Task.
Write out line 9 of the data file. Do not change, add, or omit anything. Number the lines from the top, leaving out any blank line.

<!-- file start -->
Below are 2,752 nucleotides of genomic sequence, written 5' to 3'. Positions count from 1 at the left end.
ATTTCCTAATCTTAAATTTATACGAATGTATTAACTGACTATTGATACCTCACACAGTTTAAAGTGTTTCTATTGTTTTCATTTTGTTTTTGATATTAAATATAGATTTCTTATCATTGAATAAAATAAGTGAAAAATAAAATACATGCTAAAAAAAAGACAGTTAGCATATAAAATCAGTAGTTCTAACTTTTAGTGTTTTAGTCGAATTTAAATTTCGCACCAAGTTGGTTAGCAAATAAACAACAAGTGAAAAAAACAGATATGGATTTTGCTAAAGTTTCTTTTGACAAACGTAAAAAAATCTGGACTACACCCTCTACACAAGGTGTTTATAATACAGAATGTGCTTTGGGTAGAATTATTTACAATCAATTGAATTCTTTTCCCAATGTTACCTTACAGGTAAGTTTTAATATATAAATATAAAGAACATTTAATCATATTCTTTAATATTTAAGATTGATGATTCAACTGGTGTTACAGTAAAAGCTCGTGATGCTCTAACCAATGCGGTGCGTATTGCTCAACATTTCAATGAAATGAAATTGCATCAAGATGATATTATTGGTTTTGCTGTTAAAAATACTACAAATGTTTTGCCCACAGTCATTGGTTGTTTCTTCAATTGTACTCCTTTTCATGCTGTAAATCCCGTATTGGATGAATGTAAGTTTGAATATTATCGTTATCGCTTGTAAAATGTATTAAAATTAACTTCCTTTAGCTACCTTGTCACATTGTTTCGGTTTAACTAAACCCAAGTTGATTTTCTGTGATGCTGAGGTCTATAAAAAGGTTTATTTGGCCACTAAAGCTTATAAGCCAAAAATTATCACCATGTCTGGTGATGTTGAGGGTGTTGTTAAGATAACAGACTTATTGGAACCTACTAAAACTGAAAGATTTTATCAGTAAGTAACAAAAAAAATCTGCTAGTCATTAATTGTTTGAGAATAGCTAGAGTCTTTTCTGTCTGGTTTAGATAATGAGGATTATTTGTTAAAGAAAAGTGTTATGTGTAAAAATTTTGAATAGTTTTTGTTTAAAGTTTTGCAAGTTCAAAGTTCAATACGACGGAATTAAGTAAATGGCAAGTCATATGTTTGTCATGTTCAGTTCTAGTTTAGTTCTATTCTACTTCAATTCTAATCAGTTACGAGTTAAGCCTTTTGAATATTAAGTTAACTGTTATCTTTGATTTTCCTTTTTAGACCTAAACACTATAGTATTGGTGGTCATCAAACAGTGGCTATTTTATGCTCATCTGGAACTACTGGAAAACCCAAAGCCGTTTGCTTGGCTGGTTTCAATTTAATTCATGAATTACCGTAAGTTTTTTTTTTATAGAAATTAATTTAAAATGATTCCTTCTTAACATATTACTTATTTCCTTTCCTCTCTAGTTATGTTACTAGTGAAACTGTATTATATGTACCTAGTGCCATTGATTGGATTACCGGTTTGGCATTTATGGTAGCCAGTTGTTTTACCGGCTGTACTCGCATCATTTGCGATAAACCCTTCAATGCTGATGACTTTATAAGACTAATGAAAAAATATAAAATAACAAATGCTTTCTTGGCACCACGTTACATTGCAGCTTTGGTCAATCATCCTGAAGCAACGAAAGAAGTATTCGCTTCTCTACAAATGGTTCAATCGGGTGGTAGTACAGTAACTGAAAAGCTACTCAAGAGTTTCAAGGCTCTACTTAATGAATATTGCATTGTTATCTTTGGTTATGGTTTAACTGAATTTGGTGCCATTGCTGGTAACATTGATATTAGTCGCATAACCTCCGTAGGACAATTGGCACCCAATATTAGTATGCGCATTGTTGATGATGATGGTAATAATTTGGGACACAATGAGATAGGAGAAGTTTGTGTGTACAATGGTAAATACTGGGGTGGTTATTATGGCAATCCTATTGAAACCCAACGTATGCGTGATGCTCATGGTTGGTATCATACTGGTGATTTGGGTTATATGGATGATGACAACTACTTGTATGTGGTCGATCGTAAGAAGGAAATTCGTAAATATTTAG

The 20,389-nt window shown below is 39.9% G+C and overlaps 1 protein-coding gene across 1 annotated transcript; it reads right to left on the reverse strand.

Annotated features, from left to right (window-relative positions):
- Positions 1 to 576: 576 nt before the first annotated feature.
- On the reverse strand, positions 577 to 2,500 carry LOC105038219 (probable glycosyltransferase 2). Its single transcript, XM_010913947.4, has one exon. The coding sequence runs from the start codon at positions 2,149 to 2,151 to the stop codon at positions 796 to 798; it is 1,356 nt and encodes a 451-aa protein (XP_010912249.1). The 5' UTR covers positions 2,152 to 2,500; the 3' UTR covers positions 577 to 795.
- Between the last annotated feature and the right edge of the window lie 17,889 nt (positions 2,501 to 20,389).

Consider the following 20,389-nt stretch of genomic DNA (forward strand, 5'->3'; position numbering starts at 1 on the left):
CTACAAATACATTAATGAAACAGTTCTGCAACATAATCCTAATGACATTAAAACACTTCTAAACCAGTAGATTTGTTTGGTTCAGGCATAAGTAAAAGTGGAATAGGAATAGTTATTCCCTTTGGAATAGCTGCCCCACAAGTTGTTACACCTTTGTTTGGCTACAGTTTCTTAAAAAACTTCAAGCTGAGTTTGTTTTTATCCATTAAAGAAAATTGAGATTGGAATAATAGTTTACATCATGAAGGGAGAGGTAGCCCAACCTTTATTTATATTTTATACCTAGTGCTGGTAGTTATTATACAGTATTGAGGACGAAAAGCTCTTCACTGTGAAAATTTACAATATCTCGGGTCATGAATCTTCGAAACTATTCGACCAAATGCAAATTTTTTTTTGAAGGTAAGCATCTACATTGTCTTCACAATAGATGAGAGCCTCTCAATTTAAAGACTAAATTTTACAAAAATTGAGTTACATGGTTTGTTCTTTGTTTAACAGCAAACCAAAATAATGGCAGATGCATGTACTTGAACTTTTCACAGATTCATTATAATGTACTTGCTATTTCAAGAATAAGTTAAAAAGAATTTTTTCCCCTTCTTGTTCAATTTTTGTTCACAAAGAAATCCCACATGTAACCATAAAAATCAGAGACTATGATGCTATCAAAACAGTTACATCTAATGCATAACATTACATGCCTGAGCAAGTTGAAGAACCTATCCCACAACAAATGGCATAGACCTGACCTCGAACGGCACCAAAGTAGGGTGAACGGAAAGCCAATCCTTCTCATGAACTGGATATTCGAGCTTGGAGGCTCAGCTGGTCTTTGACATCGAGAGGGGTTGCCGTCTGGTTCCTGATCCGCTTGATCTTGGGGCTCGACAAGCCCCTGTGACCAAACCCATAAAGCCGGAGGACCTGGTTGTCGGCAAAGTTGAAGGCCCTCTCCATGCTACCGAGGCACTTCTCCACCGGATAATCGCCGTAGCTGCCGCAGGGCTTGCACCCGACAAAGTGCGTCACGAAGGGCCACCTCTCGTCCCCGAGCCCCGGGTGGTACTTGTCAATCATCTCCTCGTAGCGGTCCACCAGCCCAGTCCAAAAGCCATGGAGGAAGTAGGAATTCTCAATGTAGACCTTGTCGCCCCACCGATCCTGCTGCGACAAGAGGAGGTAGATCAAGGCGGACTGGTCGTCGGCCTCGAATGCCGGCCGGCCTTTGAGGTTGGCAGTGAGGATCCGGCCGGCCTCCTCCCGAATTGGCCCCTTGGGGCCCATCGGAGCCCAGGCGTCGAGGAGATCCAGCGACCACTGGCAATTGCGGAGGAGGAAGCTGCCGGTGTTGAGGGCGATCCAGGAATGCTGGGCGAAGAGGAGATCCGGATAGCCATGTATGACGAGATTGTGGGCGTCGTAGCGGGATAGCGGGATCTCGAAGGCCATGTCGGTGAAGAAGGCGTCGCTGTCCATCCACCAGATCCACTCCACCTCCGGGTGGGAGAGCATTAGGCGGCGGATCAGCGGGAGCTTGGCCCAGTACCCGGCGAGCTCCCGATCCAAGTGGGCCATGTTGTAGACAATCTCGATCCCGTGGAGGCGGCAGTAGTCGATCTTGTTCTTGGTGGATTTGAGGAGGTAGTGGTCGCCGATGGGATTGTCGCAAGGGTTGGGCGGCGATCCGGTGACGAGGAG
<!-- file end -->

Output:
CTACAAATACATTAATGAAACAGTTCTGCAACATAATCCTAATGACATTAAAACACTTCTAAACCAGTAGATTTGTTTGGTTCAGGCATAAGTAAAAGTGGAATAGGAATAGTTATTCCCTTTGGAATAGCTGCCCCACAAGTTGTTACACCTTTGTTTGGCTACAGTTTCTTAAAAAACTTCAAGCTGAGTTTGTTTTTATCCATTAAAGAAAATTGAGATTGGAATAATAGTTTACATCATGAAGGGAGAGGTAGCCCAACCTTTATTTATATTTTATACCTAGTGCTGGTAGTTATTATACAGTATTGAGGACGAAAAGCTCTTCACTGTGAAAATTTACAATATCTCGGGTCATGAATCTTCGAAACTATTCGACCAAATGCAAATTTTTTTTTGAAGGTAAGCATCTACATTGTCTTCACAATAGATGAGAGCCTCTCAATTTAAAGACTAAATTTTACAAAAATTGAGTTACATGGTTTGTTCTTTGTTTAACAGCAAACCAAAATAATGGCAGATGCATGTACTTGAACTTTTCACAGATTCATTATAATGTACTTGCTATTTCAAGAATAAGTTAAAAAGAATTTTTTCCCCTTCTTGTTCAATTTTTGTTCACAAAGAAATCCCACATGTAACCATAAAAATCAGAGACTATGATGCTATCAAAACAGTTACATCTAATGCATAACATTACATGCCTGAGCAAGTTGAAGAACCTATCCCACAACAAATGGCATAGACCTGACCTCGAACGGCACCAAAGTAGGGTGAACGGAAAGCCAATCCTTCTCATGAACTGGATATTCGAGCTTGGAGGCTCAGCTGGTCTTTGACATCGAGAGGGGTTGCCGTCTGGTTCCTGATCCGCTTGATCTTGGGGCTCGACAAGCCCCTGTGACCAAACCCATAAAGCCGGAGGACCTGGTTGTCGGCAAAGTTGAAGGCCCTCTCCATGCTACCGAGGCACTTCTCCACCGGATAATCGCCGTAGCTGCCGCAGGGCTTGCACCCGACAAAGTGCGTCACGAAGGGCCACCTCTCGTCCCCGAGCCCCGGGTGGTACTTGTCAATCATCTCCTCGTAGCGGTCCACCAGCCCAGTCCAAAAGCCATGGAGGAAGTAGGAATTCTCAATGTAGACCTTGTCGCCCCACCGATCCTGCTGCGACAAGAGGAGGTAGATCAAGGCGGACTGGTCGTCGGCCTCGAATGCCGGCCGGCCTTTGAGGTTGGCAGTGAGGATCCGGCCGGCCTCCTCCCGAATTGGCCCCTTGGGGCCCATCGGAGCCCAGGCGTCGAGGAGATCCAGCGACCACTGGCAATTGCGGAGGAGGAAGCTGCCGGTGTTGAGGGCGATCCAGGAATGCTGGGCGAAGAGGAGATCCGGATAGCCATGTATGACGAGATTGTGGGCGTCGTAGCGGGATAGCGGGATCTCGAAGGCCATGTCGGTGAAGAAGGCGTCGCTGTCCATCCACCAGATCCACTCCACCTCCGGGTGGGAGAGCATTAGGCGGCGGATCAGCGGGAGCTTGGCCCAGTACCCGGCGAGCTCCCGATCCAAGTGGGCCATGTTGTAGACAATCTCGATCCCGTGGAGGCGGCAGTAGTCGATCTTGTTCTTGGTGGATTTGAGGAGGTAGTGGTCGCCGATGGGATTGTCGCAAGGGTTGGGCGGCGATCCGGTGACGAGGAG